It would take ten essays to get my teeth properly into the meanings of these songs, but for the sake of the review format I’ll cut it short. Second track Monkey & Bear is an allegorical fairytale that is highly interpretable, but on the surface is clearly the story of a manipulative relationship. Newsom toys with the ideas of being natural and staying true to yourself, with the animals’ complex relationship fleshed out magnificently across the course of the song. Bear’s final act, to wade into the sea and transcend her physical form, as she ‘shed the mantle of her diluvian shoulders / and with a sigh she allowed the burden of belly to drop like an apronfull of boulders’, is a gloriously ambiguous ending, and Newsom also always keeps a keen eye on the sounds of the words themselves, reeling off stunning lines such as ‘in the magnetic embrace / balletic and glacial of Bear’s insatiable shadow’ as if she was simply born to express herself perfectly.

The glittering gem at the centre of Ys is Sawdust & Diamonds, where Newsom removes the orchestra and lays her poly-rhythmic harp patterns bare for the audience to hear.  More cryptic and gorgeous lyrics hint at a long-standing relationship that has lost its passion, and through more abstract lyrics she conjures intimate images that, in sequence, tell of the her internal conflicts and eventual decision to leave her lover.  Here she compares herself and her lover to marionettes, holding the secret to their love in the form of a dove which, when torn open, reveals itself to be full not of a magical secret to their love, but of sawdust and diamonds, two entirely physical and un-mystical components. Again her lyrics will stay with you for a long time as beautiful poetry, as she dwells on the sad face of her love; ‘though our bones they make break, and our souls separate – why the long face? / and though our bodies recoil from the grip of the soil – why the long face?’ Elsewhere single lines offer stunning and layered readings into the song, whether it be all she sacrifices for her love, ‘though my wrists and my waist seemed so easy to break / still, my dear, I would have walked you to the very edge of the water’, or a simple loaded sentence such as ‘say my name in the morning, so I know when the wave breaks’.

I’ve been having trouble keeping these track summaries short, and this will prove hardest of all with fourth track Only Skin, a goliath undertaking which is arguably Newsom’s greatest song. The narrative here, again highly interpretable, seems to me the story of being ‘the other woman’, a mistress whose unconditional love is not enough to win her lover away from his spouse. The emotions and poetry in this song alone contain the scope and complexity of a classic novel, from the perfectly conjured opening dream sequence to the closing duet with then-boyfriend Bill Callahan, where her absolute love is shown nowhere more concisely than in the line ‘take my bones / I don’t need none’.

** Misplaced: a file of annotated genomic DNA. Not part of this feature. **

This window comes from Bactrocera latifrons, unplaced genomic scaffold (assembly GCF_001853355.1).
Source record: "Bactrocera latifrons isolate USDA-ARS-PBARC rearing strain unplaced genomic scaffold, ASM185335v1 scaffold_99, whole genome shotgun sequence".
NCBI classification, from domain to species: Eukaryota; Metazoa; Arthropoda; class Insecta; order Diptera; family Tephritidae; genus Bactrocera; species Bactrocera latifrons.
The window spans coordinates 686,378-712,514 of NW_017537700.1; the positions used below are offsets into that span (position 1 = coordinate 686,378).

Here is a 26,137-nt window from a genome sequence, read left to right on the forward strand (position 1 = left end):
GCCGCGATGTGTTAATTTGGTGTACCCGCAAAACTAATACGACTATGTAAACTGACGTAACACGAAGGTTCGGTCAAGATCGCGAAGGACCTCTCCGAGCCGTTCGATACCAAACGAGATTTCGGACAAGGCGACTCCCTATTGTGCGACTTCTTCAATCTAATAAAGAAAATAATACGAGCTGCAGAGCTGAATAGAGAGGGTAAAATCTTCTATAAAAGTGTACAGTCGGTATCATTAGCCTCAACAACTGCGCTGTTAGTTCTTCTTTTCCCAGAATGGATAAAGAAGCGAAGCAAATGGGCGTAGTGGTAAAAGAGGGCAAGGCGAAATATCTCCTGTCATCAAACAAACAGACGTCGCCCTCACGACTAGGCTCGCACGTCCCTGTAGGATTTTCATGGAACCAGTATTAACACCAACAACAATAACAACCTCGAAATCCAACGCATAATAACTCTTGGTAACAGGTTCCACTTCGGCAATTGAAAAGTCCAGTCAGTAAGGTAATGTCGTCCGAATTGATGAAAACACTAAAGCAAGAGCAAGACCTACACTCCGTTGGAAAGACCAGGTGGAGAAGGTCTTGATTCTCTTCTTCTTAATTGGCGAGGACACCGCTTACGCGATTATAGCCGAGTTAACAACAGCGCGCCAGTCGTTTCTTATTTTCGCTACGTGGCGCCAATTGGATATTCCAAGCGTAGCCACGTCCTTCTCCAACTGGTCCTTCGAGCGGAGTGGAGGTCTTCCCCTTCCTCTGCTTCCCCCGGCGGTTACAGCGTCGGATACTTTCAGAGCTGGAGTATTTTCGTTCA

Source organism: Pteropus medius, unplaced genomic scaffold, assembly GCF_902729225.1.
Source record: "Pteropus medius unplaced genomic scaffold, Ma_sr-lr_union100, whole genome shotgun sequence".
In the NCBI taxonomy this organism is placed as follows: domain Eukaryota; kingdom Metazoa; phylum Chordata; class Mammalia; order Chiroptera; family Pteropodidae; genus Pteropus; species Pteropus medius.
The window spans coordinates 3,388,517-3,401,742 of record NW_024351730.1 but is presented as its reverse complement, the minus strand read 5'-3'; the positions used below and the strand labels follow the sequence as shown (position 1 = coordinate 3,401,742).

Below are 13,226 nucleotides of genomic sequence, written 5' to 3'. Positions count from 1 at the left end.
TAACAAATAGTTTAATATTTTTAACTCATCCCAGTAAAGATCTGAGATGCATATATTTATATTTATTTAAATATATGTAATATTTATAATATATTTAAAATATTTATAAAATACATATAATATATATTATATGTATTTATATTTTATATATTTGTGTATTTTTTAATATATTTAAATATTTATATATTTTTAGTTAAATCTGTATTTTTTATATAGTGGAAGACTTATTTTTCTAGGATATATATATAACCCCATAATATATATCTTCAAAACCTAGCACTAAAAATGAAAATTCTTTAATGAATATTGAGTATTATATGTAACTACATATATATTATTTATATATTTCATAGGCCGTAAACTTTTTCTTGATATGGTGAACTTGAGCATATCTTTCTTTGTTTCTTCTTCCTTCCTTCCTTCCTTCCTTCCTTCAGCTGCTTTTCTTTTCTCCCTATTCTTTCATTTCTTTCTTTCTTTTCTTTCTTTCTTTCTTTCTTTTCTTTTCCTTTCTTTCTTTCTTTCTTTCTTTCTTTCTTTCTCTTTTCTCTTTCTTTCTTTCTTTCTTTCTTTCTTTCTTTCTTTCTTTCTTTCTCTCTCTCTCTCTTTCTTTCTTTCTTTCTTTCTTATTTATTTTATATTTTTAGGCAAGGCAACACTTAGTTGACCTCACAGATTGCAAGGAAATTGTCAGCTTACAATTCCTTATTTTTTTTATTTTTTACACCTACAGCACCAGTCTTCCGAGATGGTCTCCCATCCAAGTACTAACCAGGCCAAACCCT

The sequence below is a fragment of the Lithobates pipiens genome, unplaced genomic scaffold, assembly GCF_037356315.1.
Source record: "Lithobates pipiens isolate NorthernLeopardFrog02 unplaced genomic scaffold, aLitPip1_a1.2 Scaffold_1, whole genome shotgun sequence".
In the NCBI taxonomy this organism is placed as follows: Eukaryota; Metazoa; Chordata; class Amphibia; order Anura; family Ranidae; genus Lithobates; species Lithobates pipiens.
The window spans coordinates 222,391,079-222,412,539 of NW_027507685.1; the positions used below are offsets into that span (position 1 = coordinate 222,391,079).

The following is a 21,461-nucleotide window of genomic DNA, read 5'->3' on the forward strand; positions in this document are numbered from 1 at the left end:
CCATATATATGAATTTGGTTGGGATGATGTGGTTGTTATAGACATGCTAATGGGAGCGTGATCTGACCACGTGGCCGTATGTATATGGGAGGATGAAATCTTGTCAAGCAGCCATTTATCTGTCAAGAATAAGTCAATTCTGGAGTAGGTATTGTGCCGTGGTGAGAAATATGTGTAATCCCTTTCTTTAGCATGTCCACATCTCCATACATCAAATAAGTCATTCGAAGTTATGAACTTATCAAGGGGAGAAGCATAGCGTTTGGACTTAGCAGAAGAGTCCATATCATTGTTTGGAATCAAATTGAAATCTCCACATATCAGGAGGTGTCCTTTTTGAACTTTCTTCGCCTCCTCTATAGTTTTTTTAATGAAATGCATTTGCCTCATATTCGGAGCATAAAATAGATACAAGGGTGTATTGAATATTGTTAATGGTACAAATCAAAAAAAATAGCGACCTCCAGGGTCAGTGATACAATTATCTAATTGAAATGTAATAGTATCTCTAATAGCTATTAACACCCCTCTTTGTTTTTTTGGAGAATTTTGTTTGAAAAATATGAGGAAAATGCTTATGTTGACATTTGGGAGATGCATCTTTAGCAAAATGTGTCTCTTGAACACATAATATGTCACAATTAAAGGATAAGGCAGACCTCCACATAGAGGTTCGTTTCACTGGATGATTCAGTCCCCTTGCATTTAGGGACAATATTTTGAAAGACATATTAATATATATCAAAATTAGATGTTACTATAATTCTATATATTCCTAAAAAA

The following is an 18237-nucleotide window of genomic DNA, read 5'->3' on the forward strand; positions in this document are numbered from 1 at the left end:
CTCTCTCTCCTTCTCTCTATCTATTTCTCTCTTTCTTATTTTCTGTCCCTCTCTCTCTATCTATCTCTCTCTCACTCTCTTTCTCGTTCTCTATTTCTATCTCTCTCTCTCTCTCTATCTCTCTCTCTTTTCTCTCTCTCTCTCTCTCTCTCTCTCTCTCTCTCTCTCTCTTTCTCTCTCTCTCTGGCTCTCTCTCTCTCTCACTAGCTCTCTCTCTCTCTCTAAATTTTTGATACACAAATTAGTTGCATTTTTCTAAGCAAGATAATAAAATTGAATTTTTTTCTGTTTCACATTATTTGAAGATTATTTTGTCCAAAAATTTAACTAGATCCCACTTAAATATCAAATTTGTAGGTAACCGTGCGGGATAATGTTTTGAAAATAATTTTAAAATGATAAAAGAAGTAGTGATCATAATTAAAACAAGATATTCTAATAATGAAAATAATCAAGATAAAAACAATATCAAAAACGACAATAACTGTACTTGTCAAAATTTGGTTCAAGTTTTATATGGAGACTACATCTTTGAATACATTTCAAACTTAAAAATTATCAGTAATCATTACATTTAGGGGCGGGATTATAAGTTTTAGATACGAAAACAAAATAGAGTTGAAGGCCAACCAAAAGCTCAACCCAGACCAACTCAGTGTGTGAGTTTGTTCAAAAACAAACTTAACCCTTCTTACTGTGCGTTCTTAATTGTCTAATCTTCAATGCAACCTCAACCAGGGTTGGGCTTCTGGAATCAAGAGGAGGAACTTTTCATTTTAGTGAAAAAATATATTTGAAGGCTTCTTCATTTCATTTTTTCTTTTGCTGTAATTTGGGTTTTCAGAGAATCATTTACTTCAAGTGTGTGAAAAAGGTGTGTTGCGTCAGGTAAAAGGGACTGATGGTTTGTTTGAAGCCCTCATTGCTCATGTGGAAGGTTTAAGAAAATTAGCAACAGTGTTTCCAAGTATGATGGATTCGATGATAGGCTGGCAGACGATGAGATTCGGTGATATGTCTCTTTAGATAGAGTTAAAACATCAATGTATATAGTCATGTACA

The closing track Cosmia is a real heartbreaker, dealing with the death of Newsom’s best friend Cassie, to whom Ys is dedicated. The recurring image of moths fluttering around an artificial lamp is a flawless analogue for human existence, with the friend seeing a ‘true light’ and transcending life rather than merely dying; ‘water were your limbs and the fire was your hair / and then the moonlight caught your eye / and you rose through the air’. The song deals with the extraordinary process of grief with the level of sophistication and tenderness that the subject deserves, bringing the conflicting thoughts of a mind in grief to life more clearly and with more truth than any other piece of art I've encountered on the subject.

I stated at the opening of this review that it would be difficult to write, but more than anything it’s frustrating. For me, as for any lover of literature, it will be frustrating to have to stop talking about Newsom’s music and lyrics, because there is always more to say. The album came out nearly five years ago today, and to date is definitively the best record I’ve ever heard. When words, ideas and musical styles are brought together so perfectly track after track, it’s a shame to ever stop discussing or to stop listening. Thankfully, I don’t ever have to.


4 Great albums for winter:

#4 - Joanna Newsom